Hydrogen is considered as one of the most volatile elements known to man. Yet, if this explosive hydrogen gas can be safely stored it can instead be used as a new fuel source, which would benefit the world at large. Recent advances in chemical engineering have produced a family of materials, with the ability to efficiently adsorb (store) hydrogen gas. These materials, known as Metal-organic frameworks (MOFs), are a molecular structure that allows us the opportunity to take advantage of hydrogen as a fuel source. There are several benefits to using hydrogen as an energy source, one being that it can be readily produced for domestic use. For example, hydrogen can be generated from natural gas and biogas sources, as well as through the electrolysis (splitting) of water. This is favourable because the sources required to produce hydrogen are renewable, thus there is no need to worry about production shortages. Another advantage is that hydrogen is eco-friendly, in that using it in a fuel cell does not produce any greenhouse gases or air pollutants, and is not contributing to the effects of global warming.
In the following video, the basis of metal-organic frameworks in hydrogen gas storage is discussed, along with the associate research published by UBC graduate student Angela Crane:
With so many potential benefits, you may wonder why MOF technology is not currently being utilized in hydrogen-fueled vehicles, to provide a viable green alternative. The problem lies with the MOF’s mechanism of hydrogen adsorption and desorption (release), where the flow of hydrogen in and out of the structure is, for the most part, only through methods involving extreme cooling and heating. This system of temperature-regulated gas delivery enables precise control over hydrogen flow and greater storage capacities, however it is an impractical system to adopt in vehicles.
To remove the need of temperature for driving gas regulation and improving overall storage in the MOF structure, scientists are actively searching to optimize the material. They do this by increasing the available hydrogen binding sites and encouraging optimal pore-size, meaning hydrogen is better able to enter and remain in the MOF. In her research, Angela Crane investigats triptycene and pentiptycene, two large organic linkers with the potential for optimal pore size and orientation, thus being favourable in adsorbing hydrogen. When the MOF’s were tested for gas adsorption, however, she discovered that the complexity of the structure led to blockage of the pore-openings. This finding illustrates how the mechanics behind metal-organic frameworks are more complex than what one would expect from its relatively simple molecular structure.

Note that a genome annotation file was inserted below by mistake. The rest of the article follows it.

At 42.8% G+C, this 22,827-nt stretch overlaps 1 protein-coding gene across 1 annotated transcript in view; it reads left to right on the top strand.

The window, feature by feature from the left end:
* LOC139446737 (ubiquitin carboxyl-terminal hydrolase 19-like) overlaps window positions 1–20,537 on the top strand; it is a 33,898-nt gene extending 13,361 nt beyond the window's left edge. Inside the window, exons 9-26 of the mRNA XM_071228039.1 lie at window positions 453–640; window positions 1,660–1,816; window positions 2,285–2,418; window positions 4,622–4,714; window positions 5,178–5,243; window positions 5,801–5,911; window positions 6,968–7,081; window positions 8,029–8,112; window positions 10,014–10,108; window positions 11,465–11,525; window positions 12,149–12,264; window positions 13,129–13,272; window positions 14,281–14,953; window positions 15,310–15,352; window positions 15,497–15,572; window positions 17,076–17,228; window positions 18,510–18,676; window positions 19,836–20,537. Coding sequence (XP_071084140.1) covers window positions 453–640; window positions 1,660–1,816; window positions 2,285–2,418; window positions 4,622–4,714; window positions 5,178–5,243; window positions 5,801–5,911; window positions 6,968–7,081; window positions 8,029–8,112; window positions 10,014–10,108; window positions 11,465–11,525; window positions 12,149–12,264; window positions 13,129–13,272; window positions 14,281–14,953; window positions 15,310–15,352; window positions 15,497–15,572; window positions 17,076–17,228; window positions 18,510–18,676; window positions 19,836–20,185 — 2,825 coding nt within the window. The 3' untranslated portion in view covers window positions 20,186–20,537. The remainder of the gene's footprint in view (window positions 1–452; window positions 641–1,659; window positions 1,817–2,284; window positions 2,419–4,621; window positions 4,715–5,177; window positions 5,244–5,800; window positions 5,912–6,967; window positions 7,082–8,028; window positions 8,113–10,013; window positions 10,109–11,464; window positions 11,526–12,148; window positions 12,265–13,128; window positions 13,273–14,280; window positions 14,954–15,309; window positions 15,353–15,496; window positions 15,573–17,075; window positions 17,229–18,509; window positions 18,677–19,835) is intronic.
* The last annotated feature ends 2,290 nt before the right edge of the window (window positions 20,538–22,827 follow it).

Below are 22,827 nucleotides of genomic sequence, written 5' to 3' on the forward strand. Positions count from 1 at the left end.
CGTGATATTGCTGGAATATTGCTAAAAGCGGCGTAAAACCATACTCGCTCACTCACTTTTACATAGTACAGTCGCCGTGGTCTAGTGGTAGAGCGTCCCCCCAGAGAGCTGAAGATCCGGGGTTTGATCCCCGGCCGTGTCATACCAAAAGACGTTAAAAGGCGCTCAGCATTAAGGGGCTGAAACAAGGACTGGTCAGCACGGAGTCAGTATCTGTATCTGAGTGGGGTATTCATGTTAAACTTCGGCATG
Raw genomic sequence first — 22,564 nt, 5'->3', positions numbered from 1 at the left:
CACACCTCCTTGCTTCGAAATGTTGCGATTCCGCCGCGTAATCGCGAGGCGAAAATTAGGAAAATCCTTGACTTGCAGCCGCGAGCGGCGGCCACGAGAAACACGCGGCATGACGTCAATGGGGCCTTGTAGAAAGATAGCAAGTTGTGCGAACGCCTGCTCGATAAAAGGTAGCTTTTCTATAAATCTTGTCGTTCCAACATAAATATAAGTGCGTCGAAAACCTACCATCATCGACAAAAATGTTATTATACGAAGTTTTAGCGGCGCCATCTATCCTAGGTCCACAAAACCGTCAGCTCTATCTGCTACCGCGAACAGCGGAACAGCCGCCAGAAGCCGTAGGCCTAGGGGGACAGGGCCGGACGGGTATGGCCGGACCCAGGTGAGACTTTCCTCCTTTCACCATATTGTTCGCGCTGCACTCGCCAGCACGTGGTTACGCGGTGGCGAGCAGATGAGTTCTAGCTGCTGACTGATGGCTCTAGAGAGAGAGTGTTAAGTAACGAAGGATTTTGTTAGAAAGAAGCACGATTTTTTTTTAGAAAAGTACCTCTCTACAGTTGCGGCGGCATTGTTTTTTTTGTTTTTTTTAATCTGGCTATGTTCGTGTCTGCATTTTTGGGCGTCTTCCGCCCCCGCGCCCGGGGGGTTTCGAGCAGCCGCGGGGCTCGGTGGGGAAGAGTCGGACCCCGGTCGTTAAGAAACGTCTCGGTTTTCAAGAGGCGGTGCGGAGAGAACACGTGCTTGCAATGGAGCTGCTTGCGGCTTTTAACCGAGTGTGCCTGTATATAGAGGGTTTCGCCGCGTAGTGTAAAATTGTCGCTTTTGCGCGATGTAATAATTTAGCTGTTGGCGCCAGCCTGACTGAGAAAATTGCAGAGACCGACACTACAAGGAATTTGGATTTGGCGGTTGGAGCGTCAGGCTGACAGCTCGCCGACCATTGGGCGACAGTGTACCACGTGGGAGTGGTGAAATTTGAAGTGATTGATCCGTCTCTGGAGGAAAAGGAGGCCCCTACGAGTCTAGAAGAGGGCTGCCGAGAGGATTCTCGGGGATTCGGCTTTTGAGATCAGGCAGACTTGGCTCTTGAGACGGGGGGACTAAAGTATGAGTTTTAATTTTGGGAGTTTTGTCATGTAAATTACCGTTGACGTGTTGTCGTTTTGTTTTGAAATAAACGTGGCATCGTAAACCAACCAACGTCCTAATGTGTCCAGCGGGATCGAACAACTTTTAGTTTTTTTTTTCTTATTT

Hydrogen fuel cells have the potential to revolutionize how we power the world. These devices lack all the liabilities associated with more conventional fossil fuels; most importantly pollution, and even other, less recognized concerns such as global conflict and of the depletion natural resources. The current state of hydrogen fuel cell research has some significant drawbacks that will have to be addressed in order for this technology to become a viable alternative energy source. Currently, conventional methods for producing hydrogen gas relies on the use of methane, a fossil fuel, making this process inherently unsustainable. There is hope, however, in the way of MOFs, which may one day provide an effective storage medium for hydrogen gas, if a sustainable method of hydrogen synthesis can be found.
Information on the drawbacks of hydrogen fuel is available below:
While the focus of metal-organic frameworks has been primarily based on hydrogen storage, MOFs have shown potential in various other applications as well. MOFs are currently being implemented for a variety of uses; acting as filtration systems, drug delivery components, fluorescent-imaging vectors and catalytic systems, to name a few. Due to the relatively simple production process, MOFs have now become commercially mass-produced. With their basic structure and efficient manufacture, the future for metal-organic frameworks is not limited to hydrogen gas storage, and its broad spectrum of use gives these frameworks unprecedented potential.
-Natasha Smyrnis, Sungbin Choi, Gurneet Kalra